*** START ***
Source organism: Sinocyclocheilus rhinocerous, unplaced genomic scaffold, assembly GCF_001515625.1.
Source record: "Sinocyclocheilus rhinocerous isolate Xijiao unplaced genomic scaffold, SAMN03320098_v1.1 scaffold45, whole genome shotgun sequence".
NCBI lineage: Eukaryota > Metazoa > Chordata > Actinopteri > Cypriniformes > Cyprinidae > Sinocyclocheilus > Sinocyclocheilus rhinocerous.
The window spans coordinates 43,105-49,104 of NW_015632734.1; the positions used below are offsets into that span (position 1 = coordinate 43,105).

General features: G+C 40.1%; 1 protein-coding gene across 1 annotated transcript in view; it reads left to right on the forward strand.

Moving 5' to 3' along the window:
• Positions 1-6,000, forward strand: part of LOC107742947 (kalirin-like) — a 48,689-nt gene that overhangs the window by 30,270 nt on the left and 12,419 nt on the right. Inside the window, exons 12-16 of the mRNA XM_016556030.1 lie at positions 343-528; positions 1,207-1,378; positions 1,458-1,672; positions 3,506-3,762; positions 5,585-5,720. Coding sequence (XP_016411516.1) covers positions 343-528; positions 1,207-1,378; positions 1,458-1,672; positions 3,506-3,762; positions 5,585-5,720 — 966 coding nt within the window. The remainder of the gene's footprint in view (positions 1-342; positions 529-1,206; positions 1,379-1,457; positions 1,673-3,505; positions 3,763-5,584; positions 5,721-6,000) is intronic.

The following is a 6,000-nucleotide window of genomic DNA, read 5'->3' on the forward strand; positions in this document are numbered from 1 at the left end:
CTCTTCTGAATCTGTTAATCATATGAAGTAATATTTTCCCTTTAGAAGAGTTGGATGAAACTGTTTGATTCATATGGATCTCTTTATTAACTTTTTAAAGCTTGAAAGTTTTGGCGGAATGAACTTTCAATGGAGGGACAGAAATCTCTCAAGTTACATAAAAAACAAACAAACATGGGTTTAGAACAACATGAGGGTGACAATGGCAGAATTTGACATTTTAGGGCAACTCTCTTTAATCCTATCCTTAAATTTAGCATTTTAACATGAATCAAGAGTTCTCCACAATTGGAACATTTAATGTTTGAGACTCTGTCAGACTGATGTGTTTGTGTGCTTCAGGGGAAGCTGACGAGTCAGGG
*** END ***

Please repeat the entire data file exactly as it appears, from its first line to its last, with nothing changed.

Source organism: Sinocyclocheilus rhinocerous, unplaced genomic scaffold, assembly GCF_001515625.1.
Source record: "Sinocyclocheilus rhinocerous isolate Xijiao unplaced genomic scaffold, SAMN03320098_v1.1 scaffold45, whole genome shotgun sequence".
NCBI lineage: Eukaryota > Metazoa > Chordata > Actinopteri > Cypriniformes > Cyprinidae > Sinocyclocheilus > Sinocyclocheilus rhinocerous.
The window spans coordinates 43,105-49,104 of NW_015632734.1; the positions used below are offsets into that span (position 1 = coordinate 43,105).

General features: G+C 40.1%; 1 protein-coding gene across 1 annotated transcript in view; it reads left to right on the forward strand.

Moving 5' to 3' along the window:
• Positions 1-6,000, forward strand: part of LOC107742947 (kalirin-like) — a 48,689-nt gene that overhangs the window by 30,270 nt on the left and 12,419 nt on the right. Inside the window, exons 12-16 of the mRNA XM_016556030.1 lie at positions 343-528; positions 1,207-1,378; positions 1,458-1,672; positions 3,506-3,762; positions 5,585-5,720. Coding sequence (XP_016411516.1) covers positions 343-528; positions 1,207-1,378; positions 1,458-1,672; positions 3,506-3,762; positions 5,585-5,720 — 966 coding nt within the window. The remainder of the gene's footprint in view (positions 1-342; positions 529-1,206; positions 1,379-1,457; positions 1,673-3,505; positions 3,763-5,584; positions 5,721-6,000) is intronic.

The following is a 6,000-nucleotide window of genomic DNA, read 5'->3' on the forward strand; positions in this document are numbered from 1 at the left end:
CTCTTCTGAATCTGTTAATCATATGAAGTAATATTTTCCCTTTAGAAGAGTTGGATGAAACTGTTTGATTCATATGGATCTCTTTATTAACTTTTTAAAGCTTGAAAGTTTTGGCGGAATGAACTTTCAATGGAGGGACAGAAATCTCTCAAGTTACATAAAAAACAAACAAACATGGGTTTAGAACAACATGAGGGTGACAATGGCAGAATTTGACATTTTAGGGCAACTCTCTTTAATCCTATCCTTAAATTTAGCATTTTAACATGAATCAAGAGTTCTCCACAATTGGAACATTTAATGTTTGAGACTCTGTCAGACTGATGTGTTTGTGTGCTTCAGGGGAAGCTGACGAGTCAGGG